Bertha Coombs is a general assignment reporter for CNBC, covering financial markets and business news stories throughout the business day programming. She is based at the network's global headquarters in Englewood Cliffs, N.J.
Her reporting at CNBC has ranged from coverage of the spying scandal on Hewlett-Packard's board and the criminal trial of former Tyco CEO Dennis Kozlowski to the devastation of Hurricane Katrina in New Orleans and Mississippi, and the BP oil spill. She also serves as a substitute anchor on business day programs, including CNBC's "Worldwide Exchange," which is broadcast live from Europe, Asia and the United States.
Before joining CNBC, Coombs was a freelance anchor and reporter at CNNfn, and served as a financial markets reporter with Yahoo Finance Vision, which had been an online TV network.
Prior, Coombs served as an ABC News reporter and anchor, covering news stories for "ABC News One," and serving as a substitute anchor for "World News Now" and "World News This Morning." During her tenure at ABC News, she covered leading news stories such as the Clinton impeachment trial, the Kosovo crisis and Hurricane Floyd, as well as anchored the network's first special report on John F. Kennedy Jr.'s plane crash.
Coombs began her career in local general news. Her previous experience includes reporting and anchoring positions at WABC-TV in New York City, WPLG-TV in Miami and WFSB-TV in Hartford, Conn.
She is a member and former board member of the National Association of Hispanic Journalists. Born in Havana, Cuba, she speaks fluent Spanish.
Coombs earned a Bachelor of Arts degree in history from Yale University. Following graduation, she was the recipient of a Leo Beranek Reporter Training Fellowship.
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States that defaulted to the federally-built health exchange late last year have until the end of the day Friday to declare whether they will opt to run part of the online marketplaces that will serve to enroll people under the Affordable Care Act, also known as Obamacare.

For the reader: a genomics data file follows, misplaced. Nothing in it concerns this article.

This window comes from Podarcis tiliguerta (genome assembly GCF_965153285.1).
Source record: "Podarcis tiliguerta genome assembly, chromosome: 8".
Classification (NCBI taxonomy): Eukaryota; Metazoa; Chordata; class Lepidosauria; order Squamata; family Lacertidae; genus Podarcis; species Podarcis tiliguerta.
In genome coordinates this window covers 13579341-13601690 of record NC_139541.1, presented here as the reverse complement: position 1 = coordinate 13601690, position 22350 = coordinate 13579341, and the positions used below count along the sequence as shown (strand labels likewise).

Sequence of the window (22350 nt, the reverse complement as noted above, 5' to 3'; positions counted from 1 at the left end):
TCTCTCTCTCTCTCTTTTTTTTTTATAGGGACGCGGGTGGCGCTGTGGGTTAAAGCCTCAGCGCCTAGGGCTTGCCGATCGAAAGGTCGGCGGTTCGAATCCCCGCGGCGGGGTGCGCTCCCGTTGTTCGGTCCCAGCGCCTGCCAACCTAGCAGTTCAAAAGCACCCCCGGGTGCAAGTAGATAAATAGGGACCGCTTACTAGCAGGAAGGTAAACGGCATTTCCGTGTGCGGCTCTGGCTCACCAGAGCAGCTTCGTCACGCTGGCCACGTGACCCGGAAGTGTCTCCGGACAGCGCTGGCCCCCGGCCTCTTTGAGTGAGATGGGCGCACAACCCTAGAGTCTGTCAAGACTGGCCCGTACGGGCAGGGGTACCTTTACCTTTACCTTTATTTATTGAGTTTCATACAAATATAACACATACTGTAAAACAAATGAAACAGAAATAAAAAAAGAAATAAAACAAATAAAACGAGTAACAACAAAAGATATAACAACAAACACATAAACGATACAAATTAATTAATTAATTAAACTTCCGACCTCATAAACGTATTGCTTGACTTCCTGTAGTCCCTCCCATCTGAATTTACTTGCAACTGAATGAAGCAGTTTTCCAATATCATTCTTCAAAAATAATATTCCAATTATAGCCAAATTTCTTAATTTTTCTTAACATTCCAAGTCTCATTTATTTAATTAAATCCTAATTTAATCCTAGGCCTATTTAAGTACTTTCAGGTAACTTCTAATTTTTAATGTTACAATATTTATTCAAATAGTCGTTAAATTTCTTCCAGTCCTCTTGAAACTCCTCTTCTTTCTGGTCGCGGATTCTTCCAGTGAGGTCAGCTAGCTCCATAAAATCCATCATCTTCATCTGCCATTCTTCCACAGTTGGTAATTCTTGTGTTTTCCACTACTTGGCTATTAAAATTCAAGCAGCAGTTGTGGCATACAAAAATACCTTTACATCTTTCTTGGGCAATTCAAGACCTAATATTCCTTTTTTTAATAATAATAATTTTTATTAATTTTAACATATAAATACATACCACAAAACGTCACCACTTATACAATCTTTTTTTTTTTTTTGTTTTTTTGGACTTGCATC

Melissa Boudreault, CGI vp of state health solutions, talks to CNBC's Bertha Coombs about the Federally-built health care exchange. She believes it will be a tremendous resource to consumers, because it must meet the needs of a number of different states.
Vermont is a small state with just 660,00 residents, but getting the health insurance exchange here ready in time for the rollout of Obamacare in 2014 is still a very big job.
Under proposed rules for the Affordable Care Act, companies with 50 or more full-time employees will be required to offer benefit plans, or face fines. CNBC's Bertha Coombs takes a closer look at one small business, Batchbook, navigating Obamacare.
For large retail and restaurant chains the big unknown in the year ahead is how much more they'll pay for health coverage. Employers with 50 or more workers who put in 30 hours a week will be required to provide health care coverage or pay a fine, under the Affordable Care Act.
The problem, Mackey explained, is that the type of benefit plans the government will likely mandate, will require more benefit coverage than he provides now.